You can test the water at home using paper test strips or a liquid test kit. Just follow the instructions and make sure the kit hasn’t expired (they’re usually good for about three years). For more accurate results, you can also take your water sample to a local pool store for a professional analysis.

  8. Add chemicals. Based on the results of your water test, add chemicals to bring the water chemistry levels into the desired range. The pros at poolresearch.com recommend adding chemicals in the following order:
    • Alkalinity: Since alkalinity affects the pH balance of your pool, you should first adjust these levels. You can raise the alkalinity level by adding baking soda or lower it with muriatic acid or sodium bisulfate. The goal is to achieve an alkalinity level between 80-120 ppm (parts per million).
    • pH: Your water’s pH level refers to the degree of acid or base in the water. It is measured on a scale of 0 to 14, with an ideal range of 7.2-7.6 ppm. Pool water pH can be raised with soda and lowered with muriatic acid or sodium bisulphate.
    • Calcium: Calcium levels should be around 200-275 ppm for concrete or plaster pools and 175-225 ppm for fiberglass or vinyl pools. You can raise calcium levels with calcium chloride and lower them with a pool flocculant.
    • Claws: Chlorine is used to sanitize your pool water. The recommended amount of chlorine in pool water is about 3 ppm. You can raise the level by adding chlorine and lower it with a chlorine neutralizer.
  9. Shock your pool. After balancing the water chemistry, add “pool shock” to kill any bacteria or algae that may have started to grow during the winter months. The goal of shocking your pool is to raise the free chlorine level to about 10 times the combined chlorine level. So follow the instructions on your pool shock to ensure you add the correct amount of chemicals. Leave the filter running and the next day your pool should be ready for the first swim of the season. If you have had problems with algae in the past, you may also want to consider using an algaecide as part of your ongoing pool maintenance.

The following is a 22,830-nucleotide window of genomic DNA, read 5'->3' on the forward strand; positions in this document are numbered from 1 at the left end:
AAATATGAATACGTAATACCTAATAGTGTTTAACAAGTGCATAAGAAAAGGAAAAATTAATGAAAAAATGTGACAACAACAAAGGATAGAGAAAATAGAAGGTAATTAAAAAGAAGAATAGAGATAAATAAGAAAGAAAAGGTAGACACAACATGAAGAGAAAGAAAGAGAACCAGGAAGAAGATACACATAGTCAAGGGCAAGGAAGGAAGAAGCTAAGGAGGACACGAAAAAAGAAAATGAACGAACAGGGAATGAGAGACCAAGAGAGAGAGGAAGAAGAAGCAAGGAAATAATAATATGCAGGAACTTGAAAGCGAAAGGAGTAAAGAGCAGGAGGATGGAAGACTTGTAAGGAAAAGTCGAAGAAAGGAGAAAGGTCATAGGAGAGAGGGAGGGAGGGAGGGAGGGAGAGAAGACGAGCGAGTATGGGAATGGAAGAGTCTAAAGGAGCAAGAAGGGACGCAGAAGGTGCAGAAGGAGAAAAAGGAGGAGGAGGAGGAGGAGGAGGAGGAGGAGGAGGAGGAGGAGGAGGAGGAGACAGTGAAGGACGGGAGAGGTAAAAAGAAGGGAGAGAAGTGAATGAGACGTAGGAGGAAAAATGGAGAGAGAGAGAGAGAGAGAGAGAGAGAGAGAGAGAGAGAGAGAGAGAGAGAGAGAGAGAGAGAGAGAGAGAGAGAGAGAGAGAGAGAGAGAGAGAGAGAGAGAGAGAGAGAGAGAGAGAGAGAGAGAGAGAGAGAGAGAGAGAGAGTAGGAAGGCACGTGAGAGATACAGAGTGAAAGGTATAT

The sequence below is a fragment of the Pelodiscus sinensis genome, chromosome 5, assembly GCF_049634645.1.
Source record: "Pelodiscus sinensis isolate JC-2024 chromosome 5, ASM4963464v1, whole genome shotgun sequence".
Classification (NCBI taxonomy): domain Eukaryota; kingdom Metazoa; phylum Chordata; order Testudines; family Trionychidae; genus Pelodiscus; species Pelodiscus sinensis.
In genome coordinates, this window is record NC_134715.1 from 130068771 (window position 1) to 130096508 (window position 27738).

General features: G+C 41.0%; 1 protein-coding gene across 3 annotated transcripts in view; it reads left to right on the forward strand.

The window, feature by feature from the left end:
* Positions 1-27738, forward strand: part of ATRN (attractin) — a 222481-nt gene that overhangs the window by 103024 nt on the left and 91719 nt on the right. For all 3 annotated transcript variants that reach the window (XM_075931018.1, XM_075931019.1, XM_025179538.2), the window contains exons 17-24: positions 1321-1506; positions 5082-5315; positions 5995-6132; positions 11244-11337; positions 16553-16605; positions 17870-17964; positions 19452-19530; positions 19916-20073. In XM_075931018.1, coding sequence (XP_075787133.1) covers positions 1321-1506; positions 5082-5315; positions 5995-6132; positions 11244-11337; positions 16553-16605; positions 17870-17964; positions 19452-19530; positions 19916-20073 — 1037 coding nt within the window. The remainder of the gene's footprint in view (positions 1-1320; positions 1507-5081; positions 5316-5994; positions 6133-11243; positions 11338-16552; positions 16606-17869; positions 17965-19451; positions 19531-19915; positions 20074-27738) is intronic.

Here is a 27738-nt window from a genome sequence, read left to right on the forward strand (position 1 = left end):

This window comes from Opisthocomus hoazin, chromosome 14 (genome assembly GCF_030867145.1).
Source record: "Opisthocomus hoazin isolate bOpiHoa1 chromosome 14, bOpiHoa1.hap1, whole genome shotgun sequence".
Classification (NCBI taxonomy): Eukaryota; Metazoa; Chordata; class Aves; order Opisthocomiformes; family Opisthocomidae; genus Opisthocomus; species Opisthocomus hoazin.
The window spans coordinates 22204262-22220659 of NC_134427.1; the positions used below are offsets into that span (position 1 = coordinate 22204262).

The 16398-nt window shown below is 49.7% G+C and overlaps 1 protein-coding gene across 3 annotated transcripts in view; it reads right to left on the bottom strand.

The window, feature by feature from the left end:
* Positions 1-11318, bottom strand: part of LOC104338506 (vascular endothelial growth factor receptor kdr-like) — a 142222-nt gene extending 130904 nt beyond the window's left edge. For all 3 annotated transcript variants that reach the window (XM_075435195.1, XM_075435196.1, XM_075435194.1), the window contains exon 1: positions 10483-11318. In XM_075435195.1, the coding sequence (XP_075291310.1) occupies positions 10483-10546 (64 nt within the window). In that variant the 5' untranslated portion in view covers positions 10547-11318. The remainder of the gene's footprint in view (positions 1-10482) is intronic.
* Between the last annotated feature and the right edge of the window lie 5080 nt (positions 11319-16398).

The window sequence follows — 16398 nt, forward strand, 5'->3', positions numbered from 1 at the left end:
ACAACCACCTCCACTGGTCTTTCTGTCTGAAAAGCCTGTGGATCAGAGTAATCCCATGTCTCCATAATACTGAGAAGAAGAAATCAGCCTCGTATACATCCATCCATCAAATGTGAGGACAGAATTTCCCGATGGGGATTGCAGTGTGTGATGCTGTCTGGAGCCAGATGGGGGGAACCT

Enjoy your pool safely

Owning your own pool can be a winning formula for family fun all summer long. But pool ownership also comes with a responsibility to put safety first – especially when small children are around.

To protect your friends and family from hazards such as slips, falls and drowning, familiarize yourself with these pool safety tips. You may also want to consider adding additional insurance cover – in the form of a personal umbrella policy.

An Erie Insurance umbrella policy offers you $1 million (and up to $10 million) in coverage for covered claims against you or your family—like if an injury or tragic accident were to happen in your pool. This extra coverage costs less than you might think. For most people, an extra $1 million in coverage costs less than $250 a year. To learn more about umbrella insurance from ERIE, or to receive a free quote, contact us today.

Get the protection you need

We know that there can be a lot to think about when it comes to insurance. That’s why with ERIE you get your own personal insurance agent to help you.

1Umbrella Liability Insurance is not available in New York, where ERIE continues to offer Personal Catastrophe Liability Insurance. The policy contains specific details of the terms, limitations and exclusions that apply. Talk to your agent for details.

ERIE® insurance products and services are provided by one or more of the following insurers: Erie Insurance Exchange, Erie Insurance Company, Erie Insurance Property & Casualty Company, Flagship City Insurance Company and Erie Family Life Insurance Company (home office: Erie, Pennsylvania) or Erie Insurance Company of New York (home office: Rochester, New York). The companies within the Erie Insurance Group are not licensed to do business in all states. See the company’s licensing and business information.

The insurance products and rates, if applicable, described in this blog are effective as of July 2022 and are subject to change at any time.

Insurance products are subject to conditions and exclusions not described in this blog. The policy contains the specific details of coverage, terms, conditions and exclusions.

The insurance products and services described in this blog are not offered in all states. ERIE life insurance and annuity products are not available in New York. ERIE Medicare supplement products are not available in the District of Columbia or New York. ERIE long-term care products are not available in the District of Columbia and New York.

Eligibility will be determined at the time of application based on applicable underwriting guidelines and rules in effect at that time.

Your ERIE agent can offer you practical guidance and answer any questions you may have before you buy.